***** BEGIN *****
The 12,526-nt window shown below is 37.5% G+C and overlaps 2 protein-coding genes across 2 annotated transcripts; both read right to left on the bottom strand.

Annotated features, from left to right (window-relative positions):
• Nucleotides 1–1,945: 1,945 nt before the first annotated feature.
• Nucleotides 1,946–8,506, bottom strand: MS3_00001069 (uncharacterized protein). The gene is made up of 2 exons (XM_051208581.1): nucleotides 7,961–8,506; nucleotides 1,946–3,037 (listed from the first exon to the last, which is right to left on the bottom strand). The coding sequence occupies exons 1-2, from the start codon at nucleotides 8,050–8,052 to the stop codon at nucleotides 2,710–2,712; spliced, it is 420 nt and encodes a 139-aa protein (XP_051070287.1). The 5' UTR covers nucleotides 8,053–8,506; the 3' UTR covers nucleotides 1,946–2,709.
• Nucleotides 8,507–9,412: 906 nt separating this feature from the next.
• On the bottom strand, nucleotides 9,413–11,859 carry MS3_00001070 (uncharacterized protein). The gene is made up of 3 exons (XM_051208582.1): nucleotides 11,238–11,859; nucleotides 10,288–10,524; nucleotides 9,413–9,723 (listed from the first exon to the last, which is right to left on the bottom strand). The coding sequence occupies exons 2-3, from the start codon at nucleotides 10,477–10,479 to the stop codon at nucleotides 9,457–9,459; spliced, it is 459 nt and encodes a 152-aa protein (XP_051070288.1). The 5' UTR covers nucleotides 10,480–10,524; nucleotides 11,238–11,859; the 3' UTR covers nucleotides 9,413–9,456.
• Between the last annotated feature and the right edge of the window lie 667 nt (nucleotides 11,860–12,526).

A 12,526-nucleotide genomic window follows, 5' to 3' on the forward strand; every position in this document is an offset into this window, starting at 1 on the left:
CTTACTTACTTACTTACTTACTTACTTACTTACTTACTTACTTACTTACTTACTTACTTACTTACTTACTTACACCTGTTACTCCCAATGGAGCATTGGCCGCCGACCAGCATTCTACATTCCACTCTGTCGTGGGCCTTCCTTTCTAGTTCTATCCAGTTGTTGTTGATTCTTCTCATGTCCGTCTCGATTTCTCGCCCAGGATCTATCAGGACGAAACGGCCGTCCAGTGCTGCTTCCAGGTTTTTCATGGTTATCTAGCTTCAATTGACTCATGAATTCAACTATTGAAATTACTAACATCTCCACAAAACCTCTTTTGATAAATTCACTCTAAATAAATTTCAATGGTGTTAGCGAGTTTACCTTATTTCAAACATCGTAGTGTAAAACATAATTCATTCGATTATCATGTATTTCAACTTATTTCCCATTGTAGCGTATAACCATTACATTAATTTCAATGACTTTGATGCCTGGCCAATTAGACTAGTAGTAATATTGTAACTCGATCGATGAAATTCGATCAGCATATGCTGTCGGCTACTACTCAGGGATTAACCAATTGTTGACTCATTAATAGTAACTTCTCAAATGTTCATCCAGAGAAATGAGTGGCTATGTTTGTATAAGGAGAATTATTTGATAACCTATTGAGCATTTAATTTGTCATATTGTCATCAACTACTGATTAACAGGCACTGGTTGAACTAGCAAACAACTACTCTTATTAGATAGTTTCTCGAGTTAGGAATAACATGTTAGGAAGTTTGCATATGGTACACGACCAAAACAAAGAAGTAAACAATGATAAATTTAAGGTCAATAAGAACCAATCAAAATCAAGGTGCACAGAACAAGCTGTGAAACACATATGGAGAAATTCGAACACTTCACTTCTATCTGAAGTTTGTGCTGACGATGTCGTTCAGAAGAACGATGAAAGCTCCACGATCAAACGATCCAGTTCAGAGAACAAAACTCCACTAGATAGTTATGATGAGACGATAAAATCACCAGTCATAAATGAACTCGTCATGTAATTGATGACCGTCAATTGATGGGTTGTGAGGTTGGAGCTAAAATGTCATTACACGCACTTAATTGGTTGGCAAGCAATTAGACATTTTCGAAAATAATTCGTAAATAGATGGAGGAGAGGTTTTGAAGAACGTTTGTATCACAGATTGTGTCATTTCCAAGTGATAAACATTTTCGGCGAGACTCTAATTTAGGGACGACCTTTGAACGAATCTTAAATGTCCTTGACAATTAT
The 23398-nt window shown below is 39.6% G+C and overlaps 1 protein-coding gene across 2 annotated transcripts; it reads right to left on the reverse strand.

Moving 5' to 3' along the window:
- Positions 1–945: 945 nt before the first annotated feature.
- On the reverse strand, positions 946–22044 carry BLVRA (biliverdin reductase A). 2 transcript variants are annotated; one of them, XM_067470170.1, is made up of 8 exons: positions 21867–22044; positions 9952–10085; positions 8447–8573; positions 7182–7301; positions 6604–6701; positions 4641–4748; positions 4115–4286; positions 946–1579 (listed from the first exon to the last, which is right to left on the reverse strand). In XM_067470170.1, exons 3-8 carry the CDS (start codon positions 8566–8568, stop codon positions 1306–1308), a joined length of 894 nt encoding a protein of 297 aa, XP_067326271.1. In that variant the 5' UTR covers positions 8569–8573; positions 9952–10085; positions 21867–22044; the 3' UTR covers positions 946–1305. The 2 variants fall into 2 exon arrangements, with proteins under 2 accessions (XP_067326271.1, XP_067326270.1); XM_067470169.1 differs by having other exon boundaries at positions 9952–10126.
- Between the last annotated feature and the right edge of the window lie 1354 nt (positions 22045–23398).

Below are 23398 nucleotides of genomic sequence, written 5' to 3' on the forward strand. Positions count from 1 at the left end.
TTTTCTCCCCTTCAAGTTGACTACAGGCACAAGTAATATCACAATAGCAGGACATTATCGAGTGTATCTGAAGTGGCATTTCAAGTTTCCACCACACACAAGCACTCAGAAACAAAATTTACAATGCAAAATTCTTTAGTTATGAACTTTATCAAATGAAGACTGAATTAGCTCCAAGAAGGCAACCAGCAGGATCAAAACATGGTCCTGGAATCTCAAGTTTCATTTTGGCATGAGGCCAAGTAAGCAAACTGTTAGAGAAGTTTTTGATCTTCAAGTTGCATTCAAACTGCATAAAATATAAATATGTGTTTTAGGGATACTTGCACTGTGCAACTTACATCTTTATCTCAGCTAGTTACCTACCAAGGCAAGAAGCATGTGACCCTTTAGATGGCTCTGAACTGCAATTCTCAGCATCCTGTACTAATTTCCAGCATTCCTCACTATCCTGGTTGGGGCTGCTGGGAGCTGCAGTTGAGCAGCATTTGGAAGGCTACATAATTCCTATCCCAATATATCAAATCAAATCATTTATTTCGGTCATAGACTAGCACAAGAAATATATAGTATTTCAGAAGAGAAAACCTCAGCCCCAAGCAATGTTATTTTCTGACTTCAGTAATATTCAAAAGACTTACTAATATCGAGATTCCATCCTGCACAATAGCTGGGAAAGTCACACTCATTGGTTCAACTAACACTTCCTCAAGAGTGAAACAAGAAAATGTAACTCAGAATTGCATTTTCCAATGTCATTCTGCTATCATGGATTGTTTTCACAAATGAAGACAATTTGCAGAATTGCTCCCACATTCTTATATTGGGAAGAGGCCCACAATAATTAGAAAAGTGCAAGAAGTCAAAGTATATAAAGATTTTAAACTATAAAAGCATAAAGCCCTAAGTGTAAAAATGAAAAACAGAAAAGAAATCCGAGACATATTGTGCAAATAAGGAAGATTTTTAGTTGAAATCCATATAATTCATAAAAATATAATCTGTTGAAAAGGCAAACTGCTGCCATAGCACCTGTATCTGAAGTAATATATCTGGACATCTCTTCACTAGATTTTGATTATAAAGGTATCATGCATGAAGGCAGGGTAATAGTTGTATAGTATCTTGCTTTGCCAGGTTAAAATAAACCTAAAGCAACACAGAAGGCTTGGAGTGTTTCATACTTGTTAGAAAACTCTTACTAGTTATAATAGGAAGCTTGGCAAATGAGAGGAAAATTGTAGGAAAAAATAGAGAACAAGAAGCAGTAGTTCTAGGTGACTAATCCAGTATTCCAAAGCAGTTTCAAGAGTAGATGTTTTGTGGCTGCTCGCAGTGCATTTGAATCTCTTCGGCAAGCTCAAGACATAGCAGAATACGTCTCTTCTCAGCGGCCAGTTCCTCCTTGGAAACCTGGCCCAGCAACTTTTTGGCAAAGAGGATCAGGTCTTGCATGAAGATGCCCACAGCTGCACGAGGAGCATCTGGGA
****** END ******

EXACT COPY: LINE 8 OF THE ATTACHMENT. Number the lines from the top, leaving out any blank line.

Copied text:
A 12,526-nucleotide genomic window follows, 5' to 3' on the forward strand; every position in this document is an offset into this window, starting at 1 on the left: